Despite claims by previous state leaders that Iran has no gay people, a new government report suggests that 17 percent of surveyed young people identify as homosexual. Is this recognition a change for the better?
The 82 page document, which was reportedly issued by Iran’s parliamentary research department, didn’t focus solely on homosexuality but asked a broad range of questions of 142,000 students as a snapshot of nationwide attitudes among young people and young adults. The research found that, despite strict religious rules against pre-marital sex, not only are 80 percent of unmarried women in relationships with men, but a significant proportion of secondary-school pupils are also engaging in relationships.
In addition to this, and according to the Economist which has seen the report, about 17 percent of young people were identified as homosexual — though it’s important to qualify that figure because, even by older models, anything over 10 percent of a population is quite staggering. For one thing, we don’t know what criteria was applied to get this result. Did the government class homosexuality as someone expressing deep feelings for a non-family member of the same-sex? Did it class a one-time sexual encounter with someone of the same-sex as defining homosexuality? And what about gender nonconformity? Were people who didn’t have stereotypical male or female traits classed as likely homosexuals? The breakdown hasn’t been released so we don’t yet know and can’t comment specifically on those figures — but we don’t necessarily have to in order to talk about the legal situation surrounding this report.
The government appears to be acknowledging that homosexuality is at least present in Iran, if only as part of a wider sex outside of marriage issue. So what is the Iranian government’s solution? On its surface it appears more liberal than you might think. The government is reportedly suggesting that young people be able to take advantage of sigheh, which is apparently a practice in Shia Islam that allows people to form a marriage-like union that doesn’t carry the strict bonds of marriage. Cornell has a lovely write-up on these temporary contracts, but essentially it’s like a domestic partnership that can be dissolved at any time. Sigheh has often been controversial because it’s seen as a cover for promiscuity, but the advantage for the government in this case would be that it would turn illicit activity into something the government can at least more easily keep an eye on.
Liberal Iranians may be skeptical of this though, because for them this report is likely only an acknowledgement of what for some time now the public has known to be the case, particularly in big cities. For them, this might instead represent a clawing back of power and a prelude to more aggressive interventions.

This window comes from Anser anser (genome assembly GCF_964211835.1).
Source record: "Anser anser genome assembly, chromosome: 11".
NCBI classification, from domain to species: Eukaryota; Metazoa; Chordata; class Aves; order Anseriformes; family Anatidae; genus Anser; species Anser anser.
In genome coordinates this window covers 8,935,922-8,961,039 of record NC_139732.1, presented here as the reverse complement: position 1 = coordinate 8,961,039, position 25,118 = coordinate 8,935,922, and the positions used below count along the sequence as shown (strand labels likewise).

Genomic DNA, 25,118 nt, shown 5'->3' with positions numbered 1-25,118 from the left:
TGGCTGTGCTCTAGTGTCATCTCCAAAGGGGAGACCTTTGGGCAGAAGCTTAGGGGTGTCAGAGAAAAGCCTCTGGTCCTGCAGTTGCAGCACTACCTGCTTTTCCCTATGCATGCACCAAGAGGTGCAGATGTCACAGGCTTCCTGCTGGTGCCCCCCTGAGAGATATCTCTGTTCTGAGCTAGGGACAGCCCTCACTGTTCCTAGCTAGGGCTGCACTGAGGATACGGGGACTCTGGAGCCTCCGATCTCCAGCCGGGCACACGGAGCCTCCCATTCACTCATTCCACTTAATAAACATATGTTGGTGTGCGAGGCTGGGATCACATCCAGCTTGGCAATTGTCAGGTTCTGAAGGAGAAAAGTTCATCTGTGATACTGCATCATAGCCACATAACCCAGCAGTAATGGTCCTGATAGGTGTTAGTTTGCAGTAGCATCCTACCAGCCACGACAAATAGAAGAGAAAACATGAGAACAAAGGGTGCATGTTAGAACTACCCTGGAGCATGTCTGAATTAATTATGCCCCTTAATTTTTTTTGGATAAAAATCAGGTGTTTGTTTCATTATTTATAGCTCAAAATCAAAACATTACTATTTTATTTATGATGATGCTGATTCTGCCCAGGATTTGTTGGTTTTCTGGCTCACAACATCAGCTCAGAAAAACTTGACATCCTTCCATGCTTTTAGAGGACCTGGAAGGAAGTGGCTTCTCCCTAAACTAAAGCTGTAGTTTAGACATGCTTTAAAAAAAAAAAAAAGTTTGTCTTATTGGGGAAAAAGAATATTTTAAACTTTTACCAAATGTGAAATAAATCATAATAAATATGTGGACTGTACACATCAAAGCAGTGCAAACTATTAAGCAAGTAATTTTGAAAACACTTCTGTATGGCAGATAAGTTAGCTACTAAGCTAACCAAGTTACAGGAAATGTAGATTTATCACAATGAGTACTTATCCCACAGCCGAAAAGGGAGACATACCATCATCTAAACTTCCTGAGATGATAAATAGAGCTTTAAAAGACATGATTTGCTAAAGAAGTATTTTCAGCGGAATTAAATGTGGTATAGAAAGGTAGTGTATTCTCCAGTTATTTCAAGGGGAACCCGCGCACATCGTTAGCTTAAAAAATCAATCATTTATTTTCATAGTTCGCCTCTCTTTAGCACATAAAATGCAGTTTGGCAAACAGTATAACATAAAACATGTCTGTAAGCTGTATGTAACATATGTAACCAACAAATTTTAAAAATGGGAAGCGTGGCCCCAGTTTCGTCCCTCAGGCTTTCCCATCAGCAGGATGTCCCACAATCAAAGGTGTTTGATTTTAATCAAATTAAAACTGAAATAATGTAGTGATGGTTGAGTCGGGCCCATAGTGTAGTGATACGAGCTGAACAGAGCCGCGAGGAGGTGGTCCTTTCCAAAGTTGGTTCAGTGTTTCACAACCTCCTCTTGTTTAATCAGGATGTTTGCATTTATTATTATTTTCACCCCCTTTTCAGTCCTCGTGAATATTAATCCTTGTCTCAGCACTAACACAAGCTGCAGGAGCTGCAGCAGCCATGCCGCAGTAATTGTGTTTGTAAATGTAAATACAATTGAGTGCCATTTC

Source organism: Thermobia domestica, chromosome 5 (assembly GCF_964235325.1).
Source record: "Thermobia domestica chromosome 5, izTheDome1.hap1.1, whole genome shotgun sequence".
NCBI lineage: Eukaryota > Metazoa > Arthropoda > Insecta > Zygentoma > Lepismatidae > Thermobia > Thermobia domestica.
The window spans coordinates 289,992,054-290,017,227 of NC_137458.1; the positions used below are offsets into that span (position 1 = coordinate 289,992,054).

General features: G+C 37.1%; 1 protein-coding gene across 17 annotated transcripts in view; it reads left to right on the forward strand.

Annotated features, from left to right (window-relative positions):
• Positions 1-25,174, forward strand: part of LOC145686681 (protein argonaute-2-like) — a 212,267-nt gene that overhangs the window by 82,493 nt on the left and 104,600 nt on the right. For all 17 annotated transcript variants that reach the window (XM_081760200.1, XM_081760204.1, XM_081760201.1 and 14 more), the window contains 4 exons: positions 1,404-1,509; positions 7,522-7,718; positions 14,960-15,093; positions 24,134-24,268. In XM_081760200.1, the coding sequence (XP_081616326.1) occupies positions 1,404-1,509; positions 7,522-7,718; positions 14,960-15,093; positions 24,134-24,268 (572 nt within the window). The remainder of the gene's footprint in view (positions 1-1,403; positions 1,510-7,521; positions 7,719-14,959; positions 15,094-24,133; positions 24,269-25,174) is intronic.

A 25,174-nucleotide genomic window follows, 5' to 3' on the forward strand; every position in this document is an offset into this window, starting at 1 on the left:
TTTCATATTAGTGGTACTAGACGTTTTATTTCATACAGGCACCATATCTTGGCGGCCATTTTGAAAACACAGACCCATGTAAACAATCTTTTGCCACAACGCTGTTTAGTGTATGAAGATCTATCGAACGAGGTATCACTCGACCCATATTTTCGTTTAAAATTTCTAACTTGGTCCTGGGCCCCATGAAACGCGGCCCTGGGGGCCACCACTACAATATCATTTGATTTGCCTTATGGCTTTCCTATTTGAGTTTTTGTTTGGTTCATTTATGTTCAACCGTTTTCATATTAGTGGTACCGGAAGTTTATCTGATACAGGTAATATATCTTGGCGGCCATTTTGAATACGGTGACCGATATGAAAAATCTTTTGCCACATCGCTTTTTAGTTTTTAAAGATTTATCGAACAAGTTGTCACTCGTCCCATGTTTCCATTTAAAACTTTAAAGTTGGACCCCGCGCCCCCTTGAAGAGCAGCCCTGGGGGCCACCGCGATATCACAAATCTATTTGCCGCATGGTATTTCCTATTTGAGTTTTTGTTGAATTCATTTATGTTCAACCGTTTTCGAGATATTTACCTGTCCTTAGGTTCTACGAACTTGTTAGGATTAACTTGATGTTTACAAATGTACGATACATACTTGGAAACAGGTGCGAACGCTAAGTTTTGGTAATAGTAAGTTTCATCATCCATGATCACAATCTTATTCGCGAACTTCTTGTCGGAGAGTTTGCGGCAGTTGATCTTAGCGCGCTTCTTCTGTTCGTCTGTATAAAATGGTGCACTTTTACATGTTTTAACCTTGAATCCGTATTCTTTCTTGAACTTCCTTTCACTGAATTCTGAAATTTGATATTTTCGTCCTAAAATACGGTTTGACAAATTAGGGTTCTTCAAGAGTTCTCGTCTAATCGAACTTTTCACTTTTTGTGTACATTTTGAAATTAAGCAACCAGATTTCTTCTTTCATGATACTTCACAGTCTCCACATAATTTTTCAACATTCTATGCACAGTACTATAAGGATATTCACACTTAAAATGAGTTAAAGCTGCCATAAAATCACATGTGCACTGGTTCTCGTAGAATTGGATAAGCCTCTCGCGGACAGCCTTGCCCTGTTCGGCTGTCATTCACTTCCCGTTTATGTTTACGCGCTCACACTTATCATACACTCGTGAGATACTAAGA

For LGBTs, it is an interesting development that comes with both historical and present-day considerations.
In 2007, Iran’s former president Mahmoud Ahmadinejad infamously told the media that there were no homosexuals in Iran. This was after he was confronted about the terrible human rights atrocities committed against LGBT people in the region, in particular Iran’s enforcing the death penalty by hanging or stoning. That penalty is still on the books, but in recent years it has become much harder to ascertain the reasons behind a death sentence.
Just last week, two men were hanged in Iran, possibly for consensual homosexual sex, but getting concrete facts on that is difficult for several reasons, but chiefly because those killings come as Iran continues to rack up approaching 400 executions in just the first half of 2014 alone. The media is also reluctant to name precisely the “sins” these “villains,” as one report put it, had engaged in, but a common thread in the reports is some sort of sexual impropriety.
In fact, the government’s answer to homosexuality has been despicably efficient. The death penalty is a constant threat but, in other cases, officials have attempted to “cure” the so-called problem in another way: by pressuring gay people into gender change surgeries, and in some cases paying for that treatment.
This speaks to the peculiar fact that while in Iran homosexuality is classed as a sin, without any specific religious text decrying gender change, the government views so-called transexualism as a recognizable medical condition. Iran has one of the highest rates of gender change surgeries in the world second only to Thailand, and experts believe that it is likely because of Iran’s staunch anti-gay laws that many people opt for gender change surgeries so as to escape stigma, persecution and, yes, death. This impacts trans people too because, while they may find transition easier in some senses, they may have to undergo medical procedures they do not wish to have, including coerced or even forced sterilization.
So while it is undeniable that this new report could offer a glimmer of hope that Iran may at last be willing to enter into a dialog surrounding LGBT identity and wider non-marital relationships, it unfortunately doesn’t at this stage represent meaningful change when Iran is still possibly killing people for simply being gay and pressuring others into altering their bodies in ways that do not comport with the gender identity.
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